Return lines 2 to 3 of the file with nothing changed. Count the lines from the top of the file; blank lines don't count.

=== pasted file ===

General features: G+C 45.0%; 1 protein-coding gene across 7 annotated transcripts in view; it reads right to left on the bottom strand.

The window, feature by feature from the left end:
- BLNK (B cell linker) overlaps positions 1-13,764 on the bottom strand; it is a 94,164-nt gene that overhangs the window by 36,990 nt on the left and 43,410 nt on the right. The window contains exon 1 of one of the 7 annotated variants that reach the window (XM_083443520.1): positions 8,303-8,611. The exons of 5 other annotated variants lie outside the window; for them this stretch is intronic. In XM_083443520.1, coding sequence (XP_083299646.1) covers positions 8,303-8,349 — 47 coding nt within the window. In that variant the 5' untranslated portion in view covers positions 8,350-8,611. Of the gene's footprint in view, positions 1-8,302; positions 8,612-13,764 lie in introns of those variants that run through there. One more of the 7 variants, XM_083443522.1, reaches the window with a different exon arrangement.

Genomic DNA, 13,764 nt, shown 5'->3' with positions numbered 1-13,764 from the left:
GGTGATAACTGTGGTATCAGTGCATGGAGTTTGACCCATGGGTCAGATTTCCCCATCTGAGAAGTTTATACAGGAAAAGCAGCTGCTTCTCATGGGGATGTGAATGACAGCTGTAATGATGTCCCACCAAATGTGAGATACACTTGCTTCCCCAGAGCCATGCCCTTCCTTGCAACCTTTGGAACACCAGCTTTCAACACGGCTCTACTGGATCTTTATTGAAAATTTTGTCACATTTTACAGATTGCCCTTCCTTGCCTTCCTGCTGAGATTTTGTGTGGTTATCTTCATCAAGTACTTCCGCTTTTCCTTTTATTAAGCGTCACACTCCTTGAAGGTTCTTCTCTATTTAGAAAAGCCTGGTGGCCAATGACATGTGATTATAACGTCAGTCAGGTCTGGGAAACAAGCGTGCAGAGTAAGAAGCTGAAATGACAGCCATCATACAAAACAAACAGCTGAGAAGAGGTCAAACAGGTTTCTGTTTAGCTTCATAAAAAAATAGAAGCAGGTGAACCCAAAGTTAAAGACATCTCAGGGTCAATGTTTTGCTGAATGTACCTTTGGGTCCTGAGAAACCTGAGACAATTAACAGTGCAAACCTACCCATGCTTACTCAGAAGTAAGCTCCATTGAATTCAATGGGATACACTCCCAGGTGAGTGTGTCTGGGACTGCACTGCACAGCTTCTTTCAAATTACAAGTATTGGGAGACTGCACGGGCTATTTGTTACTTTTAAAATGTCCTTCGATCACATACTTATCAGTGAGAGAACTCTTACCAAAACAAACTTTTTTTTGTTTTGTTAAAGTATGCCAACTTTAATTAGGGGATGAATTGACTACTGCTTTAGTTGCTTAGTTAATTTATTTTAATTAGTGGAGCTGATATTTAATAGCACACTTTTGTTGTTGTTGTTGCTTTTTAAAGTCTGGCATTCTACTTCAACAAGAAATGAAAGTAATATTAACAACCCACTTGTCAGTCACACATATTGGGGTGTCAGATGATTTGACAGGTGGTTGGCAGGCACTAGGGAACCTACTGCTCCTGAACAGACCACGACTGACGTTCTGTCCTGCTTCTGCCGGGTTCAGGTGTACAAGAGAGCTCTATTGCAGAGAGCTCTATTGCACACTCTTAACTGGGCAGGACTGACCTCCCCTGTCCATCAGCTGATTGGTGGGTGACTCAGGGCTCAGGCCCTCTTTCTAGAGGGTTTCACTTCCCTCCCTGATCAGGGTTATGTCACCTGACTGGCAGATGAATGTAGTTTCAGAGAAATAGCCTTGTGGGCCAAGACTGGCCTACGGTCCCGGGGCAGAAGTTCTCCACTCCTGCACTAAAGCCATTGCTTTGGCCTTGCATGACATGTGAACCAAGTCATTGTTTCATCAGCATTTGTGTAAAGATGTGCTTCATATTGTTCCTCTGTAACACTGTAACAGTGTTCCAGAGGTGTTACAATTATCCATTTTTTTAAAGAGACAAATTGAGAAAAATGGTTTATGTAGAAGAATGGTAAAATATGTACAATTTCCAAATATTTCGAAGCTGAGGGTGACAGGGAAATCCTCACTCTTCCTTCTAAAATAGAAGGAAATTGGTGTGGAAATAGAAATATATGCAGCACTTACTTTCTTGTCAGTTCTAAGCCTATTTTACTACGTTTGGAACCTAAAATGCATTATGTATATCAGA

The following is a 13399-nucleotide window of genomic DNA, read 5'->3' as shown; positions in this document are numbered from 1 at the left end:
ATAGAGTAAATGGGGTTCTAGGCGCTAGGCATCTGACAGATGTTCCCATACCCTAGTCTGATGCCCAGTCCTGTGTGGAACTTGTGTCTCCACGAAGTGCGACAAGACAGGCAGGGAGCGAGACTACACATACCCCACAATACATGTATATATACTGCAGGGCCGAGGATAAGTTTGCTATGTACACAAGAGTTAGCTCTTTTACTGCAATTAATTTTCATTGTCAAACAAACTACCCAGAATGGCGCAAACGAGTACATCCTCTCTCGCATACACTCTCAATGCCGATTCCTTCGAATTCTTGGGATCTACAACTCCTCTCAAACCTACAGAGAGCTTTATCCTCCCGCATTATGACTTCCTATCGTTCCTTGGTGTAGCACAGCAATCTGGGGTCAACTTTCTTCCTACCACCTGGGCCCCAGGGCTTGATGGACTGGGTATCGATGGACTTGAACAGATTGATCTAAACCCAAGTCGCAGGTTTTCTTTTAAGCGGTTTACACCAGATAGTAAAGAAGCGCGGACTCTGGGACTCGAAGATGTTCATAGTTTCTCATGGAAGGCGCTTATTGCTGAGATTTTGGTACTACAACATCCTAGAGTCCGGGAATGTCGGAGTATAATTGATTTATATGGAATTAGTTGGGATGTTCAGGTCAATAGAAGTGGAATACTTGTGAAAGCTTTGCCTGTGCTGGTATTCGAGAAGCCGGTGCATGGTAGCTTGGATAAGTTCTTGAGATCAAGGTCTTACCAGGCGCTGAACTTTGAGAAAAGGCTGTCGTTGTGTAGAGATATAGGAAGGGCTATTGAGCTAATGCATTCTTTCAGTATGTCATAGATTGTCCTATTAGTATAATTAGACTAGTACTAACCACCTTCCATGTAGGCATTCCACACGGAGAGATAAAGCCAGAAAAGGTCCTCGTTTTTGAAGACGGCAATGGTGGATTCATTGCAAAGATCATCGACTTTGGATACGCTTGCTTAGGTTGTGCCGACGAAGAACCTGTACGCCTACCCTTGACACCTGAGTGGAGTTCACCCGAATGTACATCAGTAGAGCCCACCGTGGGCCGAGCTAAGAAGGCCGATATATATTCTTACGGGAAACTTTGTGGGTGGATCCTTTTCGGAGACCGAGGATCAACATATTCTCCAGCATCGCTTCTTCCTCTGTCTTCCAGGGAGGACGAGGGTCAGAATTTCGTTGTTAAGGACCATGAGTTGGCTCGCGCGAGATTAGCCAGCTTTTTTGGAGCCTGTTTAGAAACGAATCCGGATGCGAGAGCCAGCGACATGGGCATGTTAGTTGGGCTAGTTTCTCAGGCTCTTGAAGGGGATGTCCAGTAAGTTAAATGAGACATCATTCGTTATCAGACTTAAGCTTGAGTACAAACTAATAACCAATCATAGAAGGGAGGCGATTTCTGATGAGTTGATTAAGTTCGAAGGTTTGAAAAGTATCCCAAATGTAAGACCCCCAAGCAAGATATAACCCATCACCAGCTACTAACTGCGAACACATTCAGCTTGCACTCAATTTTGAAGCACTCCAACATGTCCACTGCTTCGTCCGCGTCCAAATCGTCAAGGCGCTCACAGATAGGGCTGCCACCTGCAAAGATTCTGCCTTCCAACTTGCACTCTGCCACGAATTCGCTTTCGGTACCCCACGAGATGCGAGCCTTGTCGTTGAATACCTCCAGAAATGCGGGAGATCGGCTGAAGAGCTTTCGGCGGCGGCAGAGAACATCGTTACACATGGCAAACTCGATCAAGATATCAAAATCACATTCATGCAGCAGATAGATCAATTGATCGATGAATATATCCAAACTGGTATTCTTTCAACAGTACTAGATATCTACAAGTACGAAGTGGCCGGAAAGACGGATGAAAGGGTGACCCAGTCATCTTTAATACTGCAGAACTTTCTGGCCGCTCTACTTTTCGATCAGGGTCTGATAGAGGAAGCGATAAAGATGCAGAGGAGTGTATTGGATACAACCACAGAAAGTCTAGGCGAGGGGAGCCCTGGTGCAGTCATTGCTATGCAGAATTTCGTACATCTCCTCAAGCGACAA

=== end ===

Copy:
The window, feature by feature from the left end:
- BLNK (B cell linker) overlaps positions 1-13,764 on the bottom strand; it is a 94,164-nt gene that overhangs the window by 36,990 nt on the left and 43,410 nt on the right. The window contains exon 1 of one of the 7 annotated variants that reach the window (XM_083443520.1): positions 8,303-8,611. The exons of 5 other annotated variants lie outside the window; for them this stretch is intronic. In XM_083443520.1, coding sequence (XP_083299646.1) covers positions 8,303-8,349 — 47 coding nt within the window. In that variant the 5' untranslated portion in view covers positions 8,350-8,611. Of the gene's footprint in view, positions 1-8,302; positions 8,612-13,764 lie in introns of those variants that run through there. One more of the 7 variants, XM_083443522.1, reaches the window with a different exon arrangement.